Wednesday, September 16, 2015

Everything You Know About Medical Marijuana in California is Wrong

The California Legislature has approved a trio of new laws that will completely change the way we regulate medical marijuana in the Golden State.  Forget everything that you thought you knew.

The new package of bills will collectively be called, "The Medical Marijuana Regulation and Safety Act".  It will create a comprehensive new system to govern virtually every aspect of California's medical marijuana industry. Growers, transporters, testers / inspectors, distributors and retail sales shops will all be required to hold specific state-issued licenses.  It also establishes a Bureau of Medical Marijuana Regulation within the Department of Consumer Affairs to enforce the new legislation.

If signed into law by Gov. Brown, the MMRSA will take effect on January 1, 2016.  Experts predict that it could take another year for the state to create the necessary infrastructure to actually begin implementing the law.  In the meantime, dispensaries that are currently operating in compliance with state and local laws may continue to do so until their new applications have been approved or denied.

The MMRSA will create a system by which state regulators will be able to track all medical marijuana, from cultivation to consumption.  It will require growers to send their finished products to licensed distributors.  The distributors will be responsible for having the cannabis tested and inspected at licensed facilities before sending it on to retailers.

Growers will be limited to one acre for outdoor cultivation or 22,000 square feet for indoor grow operations.

Under the old system, "vertical integration" had been mandatory -- a dispensary must cultivate, transport and distribute its own cannabis.  The new scheme actually limits the ability of license-holders to do so by placing restrictions on the number and type of permits that a single entity may hold.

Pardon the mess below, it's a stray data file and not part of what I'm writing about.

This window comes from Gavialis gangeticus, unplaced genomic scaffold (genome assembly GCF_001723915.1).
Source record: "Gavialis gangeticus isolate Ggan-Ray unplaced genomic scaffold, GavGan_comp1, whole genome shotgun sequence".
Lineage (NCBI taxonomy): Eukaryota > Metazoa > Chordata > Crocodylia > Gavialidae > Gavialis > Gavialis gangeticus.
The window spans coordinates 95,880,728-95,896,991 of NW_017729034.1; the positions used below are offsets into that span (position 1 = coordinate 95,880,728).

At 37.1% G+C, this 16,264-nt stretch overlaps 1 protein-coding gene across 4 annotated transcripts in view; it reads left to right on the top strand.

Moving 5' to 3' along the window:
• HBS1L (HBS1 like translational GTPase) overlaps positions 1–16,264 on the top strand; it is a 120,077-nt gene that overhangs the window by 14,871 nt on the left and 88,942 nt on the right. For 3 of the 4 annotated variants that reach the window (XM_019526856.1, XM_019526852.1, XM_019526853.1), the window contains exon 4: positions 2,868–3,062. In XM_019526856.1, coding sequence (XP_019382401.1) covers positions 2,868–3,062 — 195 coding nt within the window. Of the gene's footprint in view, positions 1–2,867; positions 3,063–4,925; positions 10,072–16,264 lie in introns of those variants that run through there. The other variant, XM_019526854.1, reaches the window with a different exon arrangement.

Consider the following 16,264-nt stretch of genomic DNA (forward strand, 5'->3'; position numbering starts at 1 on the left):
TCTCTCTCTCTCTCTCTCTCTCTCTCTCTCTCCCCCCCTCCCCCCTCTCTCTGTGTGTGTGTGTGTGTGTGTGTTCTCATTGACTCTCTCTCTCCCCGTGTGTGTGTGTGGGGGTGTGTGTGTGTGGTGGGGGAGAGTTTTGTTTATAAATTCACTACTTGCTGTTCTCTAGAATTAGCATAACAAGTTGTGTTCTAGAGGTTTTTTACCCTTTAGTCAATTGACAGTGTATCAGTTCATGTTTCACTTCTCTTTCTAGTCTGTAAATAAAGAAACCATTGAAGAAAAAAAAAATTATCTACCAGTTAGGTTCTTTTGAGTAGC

The MMRSA will allow for-profit sales of marijuana for the first time.  It also contains a provision for licensing manufacturers who produce concentrates using volatile solvents, which is illegal under existing law.

Currently, collectives that operate in accordance with state law are shielded from prosecution under HS 11362.775 (also known as "SB-420", or "The Medical Marijuana Program Act").  The new scheme includes a sunset clause for these provisions.  HS 11362.775 will expire one year after the first new licenses are issued.

The MMRSA includes regulations for doctors who issue recommendations for medical marijuana. The medical board will now assign special priority to investigating physicians who repeatedly and excessively recommend marijuana to patients without first conducting an examination in good faith. Doctors will be prohibited from accepting or offering any sort of remuneration to or from a license-holder in which the doctor or a family member has a financial interest.

California is in dire need of a coherent, comprehensive regulatory scheme that protects patients and cannabis providers without imposing undue red tape and expenses.  The current state of affairs is not sustainable.  The multi-million-dollar market for medical marijuana in California no longer fits within the regulatory framework that the legislature envisioned when it passed SB-420.  Current laws are unclear and subject to conflicting interpretations by different judges in different courts. Federal prosecutors have said that they will not interfere with local operations that are "in clear and unambiguous" compliance with their state laws.  Unfortunately, nobody is in "clear and unambigious" compliance with medical marijuana laws in California because those laws are ambiguous and unclear in their meaning.

It remains to be seen whether or not this proposed system will help patients obtain their medical marijuana safely and affordably.  If the system is implemented in an efficient and effective manner, it could provide greater protection and reduce uncertainty for everyone involved in California's growing medical marijuana industry.  If the system is poorly managed or laden with excessive costs and bureaucratic ineptitude, it may drive consumers back to the black market, where no standards exist to ensure patient safety.

Stay tuned to see what happens when Californians vote to legalize recreational marijuana use next year...

Special thanks to OC NORML for contributing to my research.  

Santa Ana Cannabis Lawyer